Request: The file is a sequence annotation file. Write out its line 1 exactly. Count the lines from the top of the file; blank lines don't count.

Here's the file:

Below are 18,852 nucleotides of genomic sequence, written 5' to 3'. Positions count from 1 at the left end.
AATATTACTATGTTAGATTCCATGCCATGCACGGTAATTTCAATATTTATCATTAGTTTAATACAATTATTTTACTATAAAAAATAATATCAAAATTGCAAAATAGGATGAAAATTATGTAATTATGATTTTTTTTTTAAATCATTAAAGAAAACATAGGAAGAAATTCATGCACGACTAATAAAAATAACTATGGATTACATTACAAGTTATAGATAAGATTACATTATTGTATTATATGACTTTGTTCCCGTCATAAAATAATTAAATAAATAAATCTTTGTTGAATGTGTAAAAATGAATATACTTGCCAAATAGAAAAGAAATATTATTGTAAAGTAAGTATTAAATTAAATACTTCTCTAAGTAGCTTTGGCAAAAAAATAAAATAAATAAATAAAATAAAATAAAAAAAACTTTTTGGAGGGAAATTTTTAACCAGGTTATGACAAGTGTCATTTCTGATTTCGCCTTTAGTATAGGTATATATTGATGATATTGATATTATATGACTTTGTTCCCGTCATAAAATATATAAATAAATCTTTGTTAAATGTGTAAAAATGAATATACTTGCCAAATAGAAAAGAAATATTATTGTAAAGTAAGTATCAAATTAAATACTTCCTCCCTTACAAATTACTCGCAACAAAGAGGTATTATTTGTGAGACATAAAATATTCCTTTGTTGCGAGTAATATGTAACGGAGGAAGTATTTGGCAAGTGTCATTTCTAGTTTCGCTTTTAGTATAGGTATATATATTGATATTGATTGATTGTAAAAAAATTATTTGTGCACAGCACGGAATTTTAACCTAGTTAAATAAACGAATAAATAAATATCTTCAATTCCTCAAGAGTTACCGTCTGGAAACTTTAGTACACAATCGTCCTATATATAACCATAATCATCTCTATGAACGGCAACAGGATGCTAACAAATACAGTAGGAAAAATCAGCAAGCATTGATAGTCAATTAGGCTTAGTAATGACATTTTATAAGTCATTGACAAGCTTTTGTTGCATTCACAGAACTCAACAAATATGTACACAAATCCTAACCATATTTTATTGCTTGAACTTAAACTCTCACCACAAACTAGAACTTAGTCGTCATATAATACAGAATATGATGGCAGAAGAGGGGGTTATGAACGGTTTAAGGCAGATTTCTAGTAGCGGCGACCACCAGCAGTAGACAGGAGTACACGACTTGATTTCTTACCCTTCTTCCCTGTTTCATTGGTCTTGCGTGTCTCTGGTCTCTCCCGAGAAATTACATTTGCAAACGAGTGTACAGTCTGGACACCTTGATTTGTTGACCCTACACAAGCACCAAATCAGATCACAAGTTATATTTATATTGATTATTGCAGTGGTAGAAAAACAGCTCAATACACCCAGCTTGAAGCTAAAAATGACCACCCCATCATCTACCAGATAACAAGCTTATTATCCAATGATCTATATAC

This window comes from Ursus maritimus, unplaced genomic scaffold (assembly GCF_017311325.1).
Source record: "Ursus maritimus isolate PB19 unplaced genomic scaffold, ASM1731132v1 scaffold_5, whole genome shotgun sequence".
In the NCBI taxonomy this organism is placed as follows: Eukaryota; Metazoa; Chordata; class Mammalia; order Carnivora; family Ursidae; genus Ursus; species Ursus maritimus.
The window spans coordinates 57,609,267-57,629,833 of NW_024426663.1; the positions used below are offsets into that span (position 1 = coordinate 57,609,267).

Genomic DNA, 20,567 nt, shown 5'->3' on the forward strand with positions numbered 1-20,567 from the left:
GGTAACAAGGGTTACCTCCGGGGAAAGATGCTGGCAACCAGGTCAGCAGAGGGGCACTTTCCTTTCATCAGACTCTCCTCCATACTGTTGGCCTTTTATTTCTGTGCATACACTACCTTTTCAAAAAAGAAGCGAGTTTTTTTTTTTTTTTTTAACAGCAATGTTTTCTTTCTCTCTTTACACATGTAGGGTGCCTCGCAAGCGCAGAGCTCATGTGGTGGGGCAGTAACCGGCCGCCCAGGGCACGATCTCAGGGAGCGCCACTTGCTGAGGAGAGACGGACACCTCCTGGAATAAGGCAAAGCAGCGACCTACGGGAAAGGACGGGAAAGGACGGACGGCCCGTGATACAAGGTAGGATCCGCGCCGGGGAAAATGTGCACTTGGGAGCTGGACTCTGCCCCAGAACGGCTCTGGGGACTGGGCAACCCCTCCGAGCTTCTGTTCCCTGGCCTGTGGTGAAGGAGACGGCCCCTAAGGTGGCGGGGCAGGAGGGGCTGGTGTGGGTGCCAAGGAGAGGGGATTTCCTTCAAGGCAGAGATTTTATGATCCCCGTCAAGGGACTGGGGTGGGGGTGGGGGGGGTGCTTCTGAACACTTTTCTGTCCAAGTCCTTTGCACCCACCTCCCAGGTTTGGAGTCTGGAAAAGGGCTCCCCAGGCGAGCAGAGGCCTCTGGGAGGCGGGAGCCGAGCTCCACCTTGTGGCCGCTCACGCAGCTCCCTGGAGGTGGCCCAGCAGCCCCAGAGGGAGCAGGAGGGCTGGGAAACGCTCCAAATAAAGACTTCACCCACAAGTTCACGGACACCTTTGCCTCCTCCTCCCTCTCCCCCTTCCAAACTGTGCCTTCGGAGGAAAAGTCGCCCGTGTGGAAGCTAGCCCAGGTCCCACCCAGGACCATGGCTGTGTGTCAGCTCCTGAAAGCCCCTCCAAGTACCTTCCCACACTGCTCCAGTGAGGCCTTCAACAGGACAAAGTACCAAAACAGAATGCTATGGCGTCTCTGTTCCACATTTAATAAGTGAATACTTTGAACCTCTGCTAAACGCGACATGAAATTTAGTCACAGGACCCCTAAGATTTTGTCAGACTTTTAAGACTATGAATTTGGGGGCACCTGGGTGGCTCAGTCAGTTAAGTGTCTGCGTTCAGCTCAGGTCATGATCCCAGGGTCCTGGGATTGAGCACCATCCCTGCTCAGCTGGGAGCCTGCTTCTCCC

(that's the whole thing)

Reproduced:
Below are 18,852 nucleotides of genomic sequence, written 5' to 3'. Positions count from 1 at the left end.